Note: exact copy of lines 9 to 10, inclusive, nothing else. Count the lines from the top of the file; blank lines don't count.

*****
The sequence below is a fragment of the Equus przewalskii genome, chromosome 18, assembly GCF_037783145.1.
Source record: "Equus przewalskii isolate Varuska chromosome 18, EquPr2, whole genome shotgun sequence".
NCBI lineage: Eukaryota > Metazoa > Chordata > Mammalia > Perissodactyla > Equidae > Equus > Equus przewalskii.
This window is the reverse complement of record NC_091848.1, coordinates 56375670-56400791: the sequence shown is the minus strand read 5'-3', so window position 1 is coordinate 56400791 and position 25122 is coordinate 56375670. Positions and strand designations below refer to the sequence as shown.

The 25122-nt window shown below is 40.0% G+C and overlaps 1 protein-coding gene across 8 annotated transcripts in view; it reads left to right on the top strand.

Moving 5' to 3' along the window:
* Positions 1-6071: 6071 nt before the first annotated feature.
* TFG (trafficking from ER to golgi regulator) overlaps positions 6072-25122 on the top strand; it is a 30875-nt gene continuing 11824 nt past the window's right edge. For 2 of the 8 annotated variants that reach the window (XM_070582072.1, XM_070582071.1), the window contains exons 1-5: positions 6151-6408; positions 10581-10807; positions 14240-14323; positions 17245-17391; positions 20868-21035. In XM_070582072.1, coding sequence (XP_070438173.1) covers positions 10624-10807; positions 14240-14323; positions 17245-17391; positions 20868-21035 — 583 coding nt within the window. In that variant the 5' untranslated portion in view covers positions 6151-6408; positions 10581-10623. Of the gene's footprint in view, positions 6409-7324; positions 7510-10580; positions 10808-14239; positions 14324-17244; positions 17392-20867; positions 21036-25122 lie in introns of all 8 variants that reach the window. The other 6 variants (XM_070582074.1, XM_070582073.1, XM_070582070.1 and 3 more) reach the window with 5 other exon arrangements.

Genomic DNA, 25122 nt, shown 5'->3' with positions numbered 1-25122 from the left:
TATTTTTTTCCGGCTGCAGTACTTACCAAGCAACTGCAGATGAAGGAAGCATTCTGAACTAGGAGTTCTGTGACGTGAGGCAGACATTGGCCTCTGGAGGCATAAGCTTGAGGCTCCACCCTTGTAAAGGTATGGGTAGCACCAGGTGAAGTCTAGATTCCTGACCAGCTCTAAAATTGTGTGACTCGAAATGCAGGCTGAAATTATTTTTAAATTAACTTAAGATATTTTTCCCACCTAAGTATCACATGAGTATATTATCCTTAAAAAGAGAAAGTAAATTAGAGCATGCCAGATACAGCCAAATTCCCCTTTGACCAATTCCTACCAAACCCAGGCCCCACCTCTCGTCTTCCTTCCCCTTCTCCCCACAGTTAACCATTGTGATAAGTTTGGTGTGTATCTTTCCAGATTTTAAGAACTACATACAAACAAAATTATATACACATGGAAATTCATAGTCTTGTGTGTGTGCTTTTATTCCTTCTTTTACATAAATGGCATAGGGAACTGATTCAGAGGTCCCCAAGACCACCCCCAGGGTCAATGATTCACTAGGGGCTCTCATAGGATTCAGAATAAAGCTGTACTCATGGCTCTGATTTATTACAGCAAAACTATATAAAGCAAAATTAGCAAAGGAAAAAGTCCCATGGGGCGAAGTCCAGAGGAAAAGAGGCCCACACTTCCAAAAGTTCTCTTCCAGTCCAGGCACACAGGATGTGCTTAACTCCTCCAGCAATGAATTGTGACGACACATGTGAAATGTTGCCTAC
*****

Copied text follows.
Genomic DNA, 25122 nt, shown 5'->3' with positions numbered 1-25122 from the left:
TATTTTTTTCCGGCTGCAGTACTTACCAAGCAACTGCAGATGAAGGAAGCATTCTGAACTAGGAGTTCTGTGACGTGAGGCAGACATTGGCCTCTGGAGGCATAAGCTTGAGGCTCCACCCTTGTAAAGGTATGGGTAGCACCAGGTGAAGTCTAGATTCCTGACCAGCTCTAAAATTGTGTGACTCGAAATGCAGGCTGAAATTATTTTTAAATTAACTTAAGATATTTTTCCCACCTAAGTATCACATGAGTATATTATCCTTAAAAAGAGAAAGTAAATTAGAGCATGCCAGATACAGCCAAATTCCCCTTTGACCAATTCCTACCAAACCCAGGCCCCACCTCTCGTCTTCCTTCCCCTTCTCCCCACAGTTAACCATTGTGATAAGTTTGGTGTGTATCTTTCCAGATTTTAAGAACTACATACAAACAAAATTATATACACATGGAAATTCATAGTCTTGTGTGTGTGCTTTTATTCCTTCTTTTACATAAATGGCATAGGGAACTGATTCAGAGGTCCCCAAGACCACCCCCAGGGTCAATGATTCACTAGGGGCTCTCATAGGATTCAGAATAAAGCTGTACTCATGGCTCTGATTTATTACAGCAAAACTATATAAAGCAAAATTAGCAAAGGAAAAAGTCCCATGGGGCGAAGTCCAGAGGAAAAGAGGCCCACACTTCCAAAAGTTCTCTTCCAGTCCAGGCACACAGGATGTGCTTAACTCCTCCAGCAATGAATTGTGACGACACATGTGAAATGTTGCCTAC